Gravel Culture: Bikepacking England

Posted By Gravel Union On 20 July 2021

Landing on the doormat recently was the new book by Emma Kingston, which features 20 off-road routes around England. We chatted with the author, Emma Kingston, to find out more about the inspiration for writing the book.

GU - Tell us a little about your new book ‘Bikepacking England’.

EK - Bikepacking England features twenty multi-day off-road adventures which are spread across eight of England’s National Parks, as well as many Areas of Outstanding Natural Beauty and two World Heritage Sites. The routes cover the diverse riding around the country, from coastal riding and scenic gravel trails to flowing singletrack and technical mountain descents. The majority of the routes I’ve included in the book are perfect for an overnight trip such as the Isle of Wight, the Cotswolds and the Surrey Hills, whilst a couple would be great for a long weekend like the ones in the North York Moors and on the Isle of Man.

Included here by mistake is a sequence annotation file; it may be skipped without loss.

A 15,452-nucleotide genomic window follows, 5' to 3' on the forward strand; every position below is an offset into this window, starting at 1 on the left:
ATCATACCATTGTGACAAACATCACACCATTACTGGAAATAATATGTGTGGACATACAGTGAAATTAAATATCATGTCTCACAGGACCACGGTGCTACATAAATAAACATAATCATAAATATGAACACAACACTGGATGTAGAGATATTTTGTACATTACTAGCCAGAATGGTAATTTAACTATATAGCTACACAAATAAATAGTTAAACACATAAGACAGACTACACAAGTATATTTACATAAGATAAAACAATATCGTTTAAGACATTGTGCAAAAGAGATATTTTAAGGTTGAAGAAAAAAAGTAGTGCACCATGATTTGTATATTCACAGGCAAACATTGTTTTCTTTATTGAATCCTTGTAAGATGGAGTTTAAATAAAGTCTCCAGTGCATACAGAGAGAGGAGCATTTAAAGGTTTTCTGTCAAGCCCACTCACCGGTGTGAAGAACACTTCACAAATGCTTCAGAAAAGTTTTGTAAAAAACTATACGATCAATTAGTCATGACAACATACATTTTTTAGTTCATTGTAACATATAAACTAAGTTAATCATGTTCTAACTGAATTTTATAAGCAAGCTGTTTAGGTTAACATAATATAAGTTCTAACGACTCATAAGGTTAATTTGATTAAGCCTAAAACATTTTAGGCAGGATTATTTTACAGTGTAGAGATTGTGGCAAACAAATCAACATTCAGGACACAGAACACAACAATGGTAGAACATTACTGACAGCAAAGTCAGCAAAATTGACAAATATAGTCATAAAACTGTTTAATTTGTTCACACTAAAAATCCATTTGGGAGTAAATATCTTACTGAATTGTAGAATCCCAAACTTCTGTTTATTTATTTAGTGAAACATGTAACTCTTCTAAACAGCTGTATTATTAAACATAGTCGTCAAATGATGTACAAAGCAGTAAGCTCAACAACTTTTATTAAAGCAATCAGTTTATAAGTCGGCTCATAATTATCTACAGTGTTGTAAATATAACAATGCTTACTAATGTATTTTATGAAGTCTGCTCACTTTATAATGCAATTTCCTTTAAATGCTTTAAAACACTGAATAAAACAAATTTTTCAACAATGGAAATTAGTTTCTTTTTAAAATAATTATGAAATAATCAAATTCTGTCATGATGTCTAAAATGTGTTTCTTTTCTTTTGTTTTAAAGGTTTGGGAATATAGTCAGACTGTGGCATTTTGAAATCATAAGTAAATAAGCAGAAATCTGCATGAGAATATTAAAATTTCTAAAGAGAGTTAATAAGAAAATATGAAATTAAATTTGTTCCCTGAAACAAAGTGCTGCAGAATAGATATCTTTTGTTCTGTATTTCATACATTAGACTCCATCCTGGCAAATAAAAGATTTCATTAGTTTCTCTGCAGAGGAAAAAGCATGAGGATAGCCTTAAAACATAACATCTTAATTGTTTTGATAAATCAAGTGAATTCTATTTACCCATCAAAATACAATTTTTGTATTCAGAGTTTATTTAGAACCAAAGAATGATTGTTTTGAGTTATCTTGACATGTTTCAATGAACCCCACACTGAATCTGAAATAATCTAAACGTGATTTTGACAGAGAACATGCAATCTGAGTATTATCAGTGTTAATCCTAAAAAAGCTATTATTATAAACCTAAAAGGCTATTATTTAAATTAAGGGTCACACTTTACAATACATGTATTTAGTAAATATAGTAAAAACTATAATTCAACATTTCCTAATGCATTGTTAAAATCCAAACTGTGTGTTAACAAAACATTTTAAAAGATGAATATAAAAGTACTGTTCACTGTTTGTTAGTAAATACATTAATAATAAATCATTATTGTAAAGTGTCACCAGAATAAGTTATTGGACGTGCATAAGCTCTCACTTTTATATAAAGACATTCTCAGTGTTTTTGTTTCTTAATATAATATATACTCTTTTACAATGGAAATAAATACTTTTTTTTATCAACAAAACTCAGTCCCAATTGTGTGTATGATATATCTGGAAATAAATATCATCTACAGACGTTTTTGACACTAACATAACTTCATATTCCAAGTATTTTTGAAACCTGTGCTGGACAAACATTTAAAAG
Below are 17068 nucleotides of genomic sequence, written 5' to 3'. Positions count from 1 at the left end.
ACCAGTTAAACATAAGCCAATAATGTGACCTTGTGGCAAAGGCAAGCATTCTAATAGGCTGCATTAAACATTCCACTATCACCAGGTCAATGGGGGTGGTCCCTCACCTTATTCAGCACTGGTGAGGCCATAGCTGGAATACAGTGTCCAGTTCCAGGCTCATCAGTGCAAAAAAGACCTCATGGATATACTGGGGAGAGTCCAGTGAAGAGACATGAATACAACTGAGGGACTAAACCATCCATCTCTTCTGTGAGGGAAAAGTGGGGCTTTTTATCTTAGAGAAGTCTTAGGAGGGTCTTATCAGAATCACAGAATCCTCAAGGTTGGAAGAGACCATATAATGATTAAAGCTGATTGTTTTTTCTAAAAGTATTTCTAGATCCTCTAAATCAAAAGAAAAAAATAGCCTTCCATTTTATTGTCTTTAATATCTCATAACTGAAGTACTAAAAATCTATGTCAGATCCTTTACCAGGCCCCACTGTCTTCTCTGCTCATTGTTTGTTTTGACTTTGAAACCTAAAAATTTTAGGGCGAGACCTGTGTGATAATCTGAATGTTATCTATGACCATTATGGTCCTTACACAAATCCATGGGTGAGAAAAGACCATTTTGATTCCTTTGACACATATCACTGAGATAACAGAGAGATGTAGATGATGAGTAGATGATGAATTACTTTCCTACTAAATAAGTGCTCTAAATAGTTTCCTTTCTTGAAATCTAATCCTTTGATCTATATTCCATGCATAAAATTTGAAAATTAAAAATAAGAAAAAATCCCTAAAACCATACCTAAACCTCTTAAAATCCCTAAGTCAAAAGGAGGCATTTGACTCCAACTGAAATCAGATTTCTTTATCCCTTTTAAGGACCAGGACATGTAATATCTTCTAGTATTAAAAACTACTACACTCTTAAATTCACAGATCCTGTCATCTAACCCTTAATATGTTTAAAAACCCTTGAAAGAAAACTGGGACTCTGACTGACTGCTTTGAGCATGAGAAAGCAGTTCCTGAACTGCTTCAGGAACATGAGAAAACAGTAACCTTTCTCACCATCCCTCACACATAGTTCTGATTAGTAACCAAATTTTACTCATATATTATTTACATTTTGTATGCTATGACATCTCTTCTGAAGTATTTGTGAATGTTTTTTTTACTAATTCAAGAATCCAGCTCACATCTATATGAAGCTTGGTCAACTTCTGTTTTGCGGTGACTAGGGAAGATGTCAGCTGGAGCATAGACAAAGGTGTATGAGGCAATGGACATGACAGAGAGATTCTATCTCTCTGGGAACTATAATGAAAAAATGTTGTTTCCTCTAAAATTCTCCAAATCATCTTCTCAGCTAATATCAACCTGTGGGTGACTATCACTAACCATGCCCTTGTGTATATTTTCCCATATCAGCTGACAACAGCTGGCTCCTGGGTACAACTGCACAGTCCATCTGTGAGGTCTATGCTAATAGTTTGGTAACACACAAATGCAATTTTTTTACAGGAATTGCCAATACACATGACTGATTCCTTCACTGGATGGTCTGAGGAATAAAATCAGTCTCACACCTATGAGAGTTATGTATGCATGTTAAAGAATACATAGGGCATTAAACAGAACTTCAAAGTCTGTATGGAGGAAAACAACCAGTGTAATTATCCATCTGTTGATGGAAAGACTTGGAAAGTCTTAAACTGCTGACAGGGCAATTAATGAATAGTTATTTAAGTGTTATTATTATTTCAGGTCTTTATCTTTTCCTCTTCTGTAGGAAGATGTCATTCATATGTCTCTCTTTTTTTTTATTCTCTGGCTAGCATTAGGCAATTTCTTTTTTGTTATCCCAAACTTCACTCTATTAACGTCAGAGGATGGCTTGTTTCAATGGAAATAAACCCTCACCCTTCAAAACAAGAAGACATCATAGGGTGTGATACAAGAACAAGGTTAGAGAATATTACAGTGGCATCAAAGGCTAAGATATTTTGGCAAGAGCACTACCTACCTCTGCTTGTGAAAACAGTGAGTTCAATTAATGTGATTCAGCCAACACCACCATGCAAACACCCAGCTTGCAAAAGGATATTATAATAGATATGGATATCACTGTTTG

Image courtesy of Emma Kingston

GU - How did you get into Bikepacking?

EK - One of the things I love about bikepacking is that it can be as simple or as complicated as you want. I had left things far too last minute to book anything for an upcoming holiday a few years ago and, desperate for an adventure, I got myself a cheap bivvy bag, a couple of soft bike bags and headed to Mid Wales on my own. I quickly realised that I loved the feeling of being self-sufficient on two wheels and soon became addicted to that giddy feeling you get when you see a new trail unfurling in front of you.

GU - What inspired you to write this book?